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A Quarter Century of Inclusive Education for Children with Intellectual Disabilities in Ontario: Public Perceptions

Wednesday, December 3, 2008
Author and Resource Info: 
Philip Burge, Hélène Ouellette-Kuntz, and Nancy Hutchinson

Surveyed 680 adults from across Ontario to find out their opinions on inclusive education.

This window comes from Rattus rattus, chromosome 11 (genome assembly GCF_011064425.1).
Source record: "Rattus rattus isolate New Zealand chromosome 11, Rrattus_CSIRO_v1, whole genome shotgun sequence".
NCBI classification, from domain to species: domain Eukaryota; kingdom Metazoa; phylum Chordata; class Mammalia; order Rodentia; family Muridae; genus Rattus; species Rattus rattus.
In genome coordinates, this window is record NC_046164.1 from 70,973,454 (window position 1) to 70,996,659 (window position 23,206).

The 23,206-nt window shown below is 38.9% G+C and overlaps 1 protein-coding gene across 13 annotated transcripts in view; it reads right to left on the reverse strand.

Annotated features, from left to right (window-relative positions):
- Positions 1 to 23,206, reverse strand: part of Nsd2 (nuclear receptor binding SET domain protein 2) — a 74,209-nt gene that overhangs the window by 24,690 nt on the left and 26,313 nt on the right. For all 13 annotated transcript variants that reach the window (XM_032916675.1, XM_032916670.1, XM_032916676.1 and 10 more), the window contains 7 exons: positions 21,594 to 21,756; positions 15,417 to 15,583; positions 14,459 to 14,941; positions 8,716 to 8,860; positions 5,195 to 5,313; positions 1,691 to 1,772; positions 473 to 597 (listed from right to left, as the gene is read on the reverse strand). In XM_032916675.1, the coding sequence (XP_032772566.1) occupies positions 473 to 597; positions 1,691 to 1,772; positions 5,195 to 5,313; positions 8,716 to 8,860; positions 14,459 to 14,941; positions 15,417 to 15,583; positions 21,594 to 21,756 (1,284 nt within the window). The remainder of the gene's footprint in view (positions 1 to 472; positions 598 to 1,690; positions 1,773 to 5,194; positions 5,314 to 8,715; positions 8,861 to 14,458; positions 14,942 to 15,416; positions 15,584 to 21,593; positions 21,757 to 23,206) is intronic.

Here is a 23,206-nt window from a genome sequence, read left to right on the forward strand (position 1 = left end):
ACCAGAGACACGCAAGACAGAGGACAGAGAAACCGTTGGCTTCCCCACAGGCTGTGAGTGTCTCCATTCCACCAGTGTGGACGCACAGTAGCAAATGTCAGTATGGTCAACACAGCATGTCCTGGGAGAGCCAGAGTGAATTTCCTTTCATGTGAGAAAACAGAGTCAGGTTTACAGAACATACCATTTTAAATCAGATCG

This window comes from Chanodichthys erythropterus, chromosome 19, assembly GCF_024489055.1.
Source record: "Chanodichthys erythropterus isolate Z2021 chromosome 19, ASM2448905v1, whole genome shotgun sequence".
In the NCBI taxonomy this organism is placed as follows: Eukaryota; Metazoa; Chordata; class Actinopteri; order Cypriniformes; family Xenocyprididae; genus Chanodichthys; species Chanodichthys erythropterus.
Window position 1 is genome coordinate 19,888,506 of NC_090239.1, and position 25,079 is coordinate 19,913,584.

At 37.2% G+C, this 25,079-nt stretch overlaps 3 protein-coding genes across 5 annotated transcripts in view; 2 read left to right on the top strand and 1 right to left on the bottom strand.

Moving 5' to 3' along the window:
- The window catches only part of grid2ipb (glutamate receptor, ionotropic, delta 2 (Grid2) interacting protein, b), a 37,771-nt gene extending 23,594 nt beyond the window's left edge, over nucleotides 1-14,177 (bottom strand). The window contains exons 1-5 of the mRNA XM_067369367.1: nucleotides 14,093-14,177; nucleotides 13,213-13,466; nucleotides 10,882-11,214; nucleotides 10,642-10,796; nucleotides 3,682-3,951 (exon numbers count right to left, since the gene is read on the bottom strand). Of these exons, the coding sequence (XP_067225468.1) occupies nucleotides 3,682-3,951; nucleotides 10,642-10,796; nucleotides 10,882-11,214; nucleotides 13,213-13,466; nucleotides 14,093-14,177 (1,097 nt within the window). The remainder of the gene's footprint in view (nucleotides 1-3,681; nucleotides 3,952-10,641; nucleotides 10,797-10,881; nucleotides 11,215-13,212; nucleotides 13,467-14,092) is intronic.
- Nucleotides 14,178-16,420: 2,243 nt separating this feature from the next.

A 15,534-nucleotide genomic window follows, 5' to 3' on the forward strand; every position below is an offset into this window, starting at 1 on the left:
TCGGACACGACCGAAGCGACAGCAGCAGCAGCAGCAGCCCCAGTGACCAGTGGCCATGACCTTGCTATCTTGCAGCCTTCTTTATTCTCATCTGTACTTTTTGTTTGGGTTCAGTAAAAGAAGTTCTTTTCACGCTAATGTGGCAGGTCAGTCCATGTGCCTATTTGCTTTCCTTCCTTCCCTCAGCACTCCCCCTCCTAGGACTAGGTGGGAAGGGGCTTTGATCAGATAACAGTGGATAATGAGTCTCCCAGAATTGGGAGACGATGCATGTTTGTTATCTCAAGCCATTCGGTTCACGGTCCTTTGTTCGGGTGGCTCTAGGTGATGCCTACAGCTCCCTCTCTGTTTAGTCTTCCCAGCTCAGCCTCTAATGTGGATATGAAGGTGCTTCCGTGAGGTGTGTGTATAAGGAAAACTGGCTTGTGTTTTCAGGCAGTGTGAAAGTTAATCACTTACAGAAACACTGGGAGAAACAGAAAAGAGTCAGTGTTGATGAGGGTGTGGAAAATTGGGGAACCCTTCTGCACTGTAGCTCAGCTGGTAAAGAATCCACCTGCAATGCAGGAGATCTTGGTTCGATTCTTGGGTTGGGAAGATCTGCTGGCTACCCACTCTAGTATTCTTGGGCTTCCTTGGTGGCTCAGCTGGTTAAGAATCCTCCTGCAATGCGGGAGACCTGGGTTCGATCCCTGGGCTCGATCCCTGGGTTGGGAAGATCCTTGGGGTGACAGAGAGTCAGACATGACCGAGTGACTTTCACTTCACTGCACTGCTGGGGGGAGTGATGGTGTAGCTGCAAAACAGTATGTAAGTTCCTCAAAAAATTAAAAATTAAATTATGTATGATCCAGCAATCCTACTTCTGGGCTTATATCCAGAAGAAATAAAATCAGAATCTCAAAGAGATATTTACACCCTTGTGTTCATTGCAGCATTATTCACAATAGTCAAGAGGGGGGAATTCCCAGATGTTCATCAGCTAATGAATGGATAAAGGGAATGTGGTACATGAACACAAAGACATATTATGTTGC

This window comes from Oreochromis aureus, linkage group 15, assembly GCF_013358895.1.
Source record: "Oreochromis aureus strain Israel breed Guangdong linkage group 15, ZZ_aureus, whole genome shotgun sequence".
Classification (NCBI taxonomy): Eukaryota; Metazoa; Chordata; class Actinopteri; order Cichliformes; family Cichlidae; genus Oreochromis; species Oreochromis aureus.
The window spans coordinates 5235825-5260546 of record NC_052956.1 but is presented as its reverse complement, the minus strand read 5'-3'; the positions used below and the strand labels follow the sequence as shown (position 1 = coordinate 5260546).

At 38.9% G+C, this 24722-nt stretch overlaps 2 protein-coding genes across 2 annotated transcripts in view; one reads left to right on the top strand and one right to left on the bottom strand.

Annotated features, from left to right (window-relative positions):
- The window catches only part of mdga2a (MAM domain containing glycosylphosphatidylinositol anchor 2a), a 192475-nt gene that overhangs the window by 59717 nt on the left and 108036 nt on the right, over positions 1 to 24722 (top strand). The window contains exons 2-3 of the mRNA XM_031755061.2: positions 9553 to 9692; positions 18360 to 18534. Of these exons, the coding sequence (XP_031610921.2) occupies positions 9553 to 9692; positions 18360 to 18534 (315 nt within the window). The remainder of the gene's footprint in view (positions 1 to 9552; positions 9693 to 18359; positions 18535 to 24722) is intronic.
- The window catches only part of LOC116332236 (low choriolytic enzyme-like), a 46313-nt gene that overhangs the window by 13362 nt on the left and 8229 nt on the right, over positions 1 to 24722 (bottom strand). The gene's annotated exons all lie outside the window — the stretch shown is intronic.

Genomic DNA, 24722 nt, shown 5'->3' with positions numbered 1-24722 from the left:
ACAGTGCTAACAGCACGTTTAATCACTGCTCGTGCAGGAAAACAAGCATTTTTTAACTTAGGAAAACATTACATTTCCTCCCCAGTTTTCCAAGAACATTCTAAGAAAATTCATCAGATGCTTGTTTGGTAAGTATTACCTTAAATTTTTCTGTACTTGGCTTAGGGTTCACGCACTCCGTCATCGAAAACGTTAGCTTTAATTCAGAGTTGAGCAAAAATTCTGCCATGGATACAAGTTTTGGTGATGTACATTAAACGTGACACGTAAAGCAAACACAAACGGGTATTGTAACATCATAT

Understanding the views of the public is an important factor in developing and evaluating policy on inclusive education. This article presents the results of an opinion poll conducted by an alliance of researchers and community partners to measure public perceptions regarding inclusive education of students with an intellectual disability, the related impacts, and obstacles to expansion. Participants were 680 adults across a large region of Ontario. Respondents held divergent views about the best type of schooling for children with intellectual disabilities; 52% viewed some degree of inclusive education in regular schools as best while about 42% believed that education in special schools was best. When asked to first assume inclusion in regular schools was occurring, about one third of respondents believed that it would cause discipline problems, and make it harder for other students to learn. Schools‟ lack of special resources (79%) and teachers being unprepared to teach students with intellectual disabilities (69%) were seen as obstacles to inclusion. Analyses identified younger age and having known someone with an intellectual disability who was not a family member, as associated with inclusive views. Policy implications are discussed.